Becoming the American Ninja Warrior of Job and Internship Applications

Jamie Grant, Senior Associate Director

Have you ever applied for an internship or job online? If your first response is “yes,” and your immediate second is “but it’s like applying to a black hole!,” you’re not alone!  It’s VERY time- consuming yet required, and you may rarely – if ever – hear anything back.  What a waste of time, right?!!

But, with roughly 90%+ of employers using some form of an online platform, called an “Applicant Tracking System,” to accept and review applications, chances are you’ll HAVE to tough out the crazy challenge – like training for American Ninja Warrior J and hopefully making it to the finish line!!  Let me share with you some tips and tricks to make sure you have at LEAST a fighting chance to get to the interview – and hopefully/eventually an offer!

First, let’s break it down.

An Applicant Tracking System is just software – a front end application interface for candidates of every level, and a back-end database and interface for the recruiter or hiring manager.  When you create a profile and submit an online application, you have created a record for yourself in the database that employer is using. You, the experienced professional, and every level of person that that organization may hire, uses the application portal (and this can explain sometimes that you’re asked what feel like some totally irrelevant questions – but stick with it, Ninja!  You can do this (especially with a little help from AutoComplete)!  ATS systems do a few specific things for an employer – parse resumes (extract information from your document, if it can*), store resumes for later search, allow for keyword searching, filtering, and generating the oft-dreaded “auto-emails.”

Second, almost everything has to do with keywords.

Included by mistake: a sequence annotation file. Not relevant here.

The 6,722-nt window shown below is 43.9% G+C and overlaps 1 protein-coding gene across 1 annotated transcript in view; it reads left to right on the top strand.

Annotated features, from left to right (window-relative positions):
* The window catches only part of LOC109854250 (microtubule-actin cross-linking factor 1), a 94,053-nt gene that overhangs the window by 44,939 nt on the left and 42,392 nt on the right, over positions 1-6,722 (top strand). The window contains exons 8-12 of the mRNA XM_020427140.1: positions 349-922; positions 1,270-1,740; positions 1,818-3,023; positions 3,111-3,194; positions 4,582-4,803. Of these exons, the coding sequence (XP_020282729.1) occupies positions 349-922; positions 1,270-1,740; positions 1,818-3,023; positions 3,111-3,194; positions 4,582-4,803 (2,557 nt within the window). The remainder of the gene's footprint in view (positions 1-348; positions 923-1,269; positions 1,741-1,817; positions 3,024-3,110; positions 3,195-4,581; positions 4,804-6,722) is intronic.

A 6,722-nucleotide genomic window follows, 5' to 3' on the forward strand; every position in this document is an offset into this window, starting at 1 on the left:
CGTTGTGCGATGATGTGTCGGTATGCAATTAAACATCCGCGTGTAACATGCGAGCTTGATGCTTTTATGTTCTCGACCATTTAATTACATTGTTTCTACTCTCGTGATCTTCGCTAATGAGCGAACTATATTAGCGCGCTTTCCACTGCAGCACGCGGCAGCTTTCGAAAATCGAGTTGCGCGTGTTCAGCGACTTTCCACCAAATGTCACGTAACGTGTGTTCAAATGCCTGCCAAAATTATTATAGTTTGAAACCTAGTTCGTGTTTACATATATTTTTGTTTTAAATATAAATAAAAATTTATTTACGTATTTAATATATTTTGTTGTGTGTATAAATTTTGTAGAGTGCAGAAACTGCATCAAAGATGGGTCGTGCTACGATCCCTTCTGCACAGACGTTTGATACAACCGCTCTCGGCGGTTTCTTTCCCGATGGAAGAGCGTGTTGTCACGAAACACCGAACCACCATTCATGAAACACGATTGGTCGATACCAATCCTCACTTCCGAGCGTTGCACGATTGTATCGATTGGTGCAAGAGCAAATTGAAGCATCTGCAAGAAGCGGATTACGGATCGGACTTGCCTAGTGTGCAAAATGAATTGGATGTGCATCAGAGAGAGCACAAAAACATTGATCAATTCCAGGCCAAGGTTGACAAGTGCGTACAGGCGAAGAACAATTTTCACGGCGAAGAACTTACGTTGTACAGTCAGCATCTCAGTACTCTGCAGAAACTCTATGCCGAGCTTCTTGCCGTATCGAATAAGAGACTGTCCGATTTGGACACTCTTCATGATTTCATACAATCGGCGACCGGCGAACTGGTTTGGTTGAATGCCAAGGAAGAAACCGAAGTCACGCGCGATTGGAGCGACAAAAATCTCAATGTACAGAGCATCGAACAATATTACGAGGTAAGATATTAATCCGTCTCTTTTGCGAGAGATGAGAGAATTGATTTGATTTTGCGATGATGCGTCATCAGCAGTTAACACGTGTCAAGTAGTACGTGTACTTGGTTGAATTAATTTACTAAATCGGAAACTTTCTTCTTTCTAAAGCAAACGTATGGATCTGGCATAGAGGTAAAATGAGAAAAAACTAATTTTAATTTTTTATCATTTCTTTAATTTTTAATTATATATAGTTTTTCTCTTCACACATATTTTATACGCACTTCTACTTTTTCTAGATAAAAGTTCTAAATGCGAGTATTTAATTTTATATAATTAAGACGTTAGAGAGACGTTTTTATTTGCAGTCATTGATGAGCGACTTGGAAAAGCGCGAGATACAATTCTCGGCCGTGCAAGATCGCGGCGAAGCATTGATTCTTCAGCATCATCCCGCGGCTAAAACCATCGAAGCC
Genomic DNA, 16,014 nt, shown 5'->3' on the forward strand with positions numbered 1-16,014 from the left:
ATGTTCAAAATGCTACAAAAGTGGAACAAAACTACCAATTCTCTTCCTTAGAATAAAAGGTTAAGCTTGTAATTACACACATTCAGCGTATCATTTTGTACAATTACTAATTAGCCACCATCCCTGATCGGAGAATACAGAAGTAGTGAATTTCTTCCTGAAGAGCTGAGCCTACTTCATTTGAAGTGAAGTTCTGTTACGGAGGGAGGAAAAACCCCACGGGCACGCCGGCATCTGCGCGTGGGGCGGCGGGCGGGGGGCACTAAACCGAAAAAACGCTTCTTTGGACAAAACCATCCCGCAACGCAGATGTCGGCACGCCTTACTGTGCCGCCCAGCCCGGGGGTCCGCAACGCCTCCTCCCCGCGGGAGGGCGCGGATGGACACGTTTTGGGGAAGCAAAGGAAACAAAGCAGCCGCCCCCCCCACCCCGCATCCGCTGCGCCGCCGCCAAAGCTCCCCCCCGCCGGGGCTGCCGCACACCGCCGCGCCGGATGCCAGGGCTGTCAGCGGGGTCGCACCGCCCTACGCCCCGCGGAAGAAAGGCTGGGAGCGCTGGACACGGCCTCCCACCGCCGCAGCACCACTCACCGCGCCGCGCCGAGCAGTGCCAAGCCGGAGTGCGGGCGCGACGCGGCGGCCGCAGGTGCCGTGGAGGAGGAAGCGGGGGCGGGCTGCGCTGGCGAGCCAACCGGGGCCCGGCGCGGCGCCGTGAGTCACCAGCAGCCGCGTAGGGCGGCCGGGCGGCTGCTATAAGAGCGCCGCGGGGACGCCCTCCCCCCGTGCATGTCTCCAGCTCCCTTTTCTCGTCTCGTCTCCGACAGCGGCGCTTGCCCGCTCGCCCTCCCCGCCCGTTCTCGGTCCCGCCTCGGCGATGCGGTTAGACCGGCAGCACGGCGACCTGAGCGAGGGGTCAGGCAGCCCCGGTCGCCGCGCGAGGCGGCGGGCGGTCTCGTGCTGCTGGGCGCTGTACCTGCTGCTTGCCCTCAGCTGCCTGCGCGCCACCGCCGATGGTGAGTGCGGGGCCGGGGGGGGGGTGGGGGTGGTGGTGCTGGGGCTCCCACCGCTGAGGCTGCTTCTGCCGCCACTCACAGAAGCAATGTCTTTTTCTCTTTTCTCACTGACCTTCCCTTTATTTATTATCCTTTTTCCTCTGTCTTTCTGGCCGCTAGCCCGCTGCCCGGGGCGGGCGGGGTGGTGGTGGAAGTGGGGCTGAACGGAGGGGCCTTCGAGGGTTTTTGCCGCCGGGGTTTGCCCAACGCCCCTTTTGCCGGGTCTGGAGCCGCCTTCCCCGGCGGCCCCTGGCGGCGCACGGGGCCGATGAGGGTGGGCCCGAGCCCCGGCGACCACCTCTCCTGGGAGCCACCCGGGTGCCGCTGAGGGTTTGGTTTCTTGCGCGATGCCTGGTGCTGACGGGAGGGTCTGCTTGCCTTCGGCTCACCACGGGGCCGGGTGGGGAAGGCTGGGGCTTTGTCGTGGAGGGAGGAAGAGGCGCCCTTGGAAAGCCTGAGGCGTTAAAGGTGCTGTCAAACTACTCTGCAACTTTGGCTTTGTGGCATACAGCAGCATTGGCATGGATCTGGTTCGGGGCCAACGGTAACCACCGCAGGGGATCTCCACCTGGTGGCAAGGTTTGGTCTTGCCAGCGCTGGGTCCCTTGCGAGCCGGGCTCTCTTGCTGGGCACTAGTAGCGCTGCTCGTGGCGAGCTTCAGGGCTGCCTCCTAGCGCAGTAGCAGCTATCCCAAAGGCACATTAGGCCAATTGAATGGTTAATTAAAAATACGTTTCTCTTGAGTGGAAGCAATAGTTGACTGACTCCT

How does one search a database of potentially hundreds or thousands of submissions for a particular job? 10 out of 10 times, it’s a keyword search (usually Boolean for you search-experts) on the many resumes the computer has already “parsed.” The more keywords on which the recruiter is searching that your resume contains, the higher percentage “rank” your application receives.   The higher your rank in the results, the more likely you are to get pulled – by a real human being! – for the next step in the process, an interview!  It’s kind of like “Search Engine Optimization” – how does a website show up at the top of your search results and get the clicks the site host wants? It’s all in the keywords.

Creating or adding into your “Skills” section may be a great work-around if the keywords you think are most relevant are not naturally fitting into other sections of your resume. And, using an important skill more than once – i.e. including it in your Skills section as well as calling it out as a tool used when you’re describing your experience – can be helpful as well, for the frequency by which you use an important keyword can boost your ranking.

Third, let’s be friends!  🙂  The goal is to make your resume as “ATS-Friendly” as possible. Preparing your resume for the online application process has almost NOTHING to do with design and layout and visual appeal (sorry, friends using InDesign or Latex), and EVERYTHING to do with simple file types that can be easily parsed by the ATS (think .doc, .txt – not all systems can even handle PDFs) and your appropriate use of keywords as they are relevant to the job. Try to stick to one page, use measurable statements of results when possible, etc.  There are several resources online for “ATS Friendly Resume Design,” so check one out to see if your own document could use a few friendly edits!

I and the advisors on our team use a tool often to help students “optimize” their resumes for the online application process called You can certainly give a site like Jobscan a try or two for free, to see where you may have gaps in your skills and help you sharpen your document.  But please know that long before there were online systems, there were Career Advisors like those of us in Career Services.  Years of training and thousands of resumes later, our teams here can help you figure out how to make your updates, trim out the no-longer-relevant stuff, maximize keywords, and more!  We’re open all summer, so please reach out if we can help!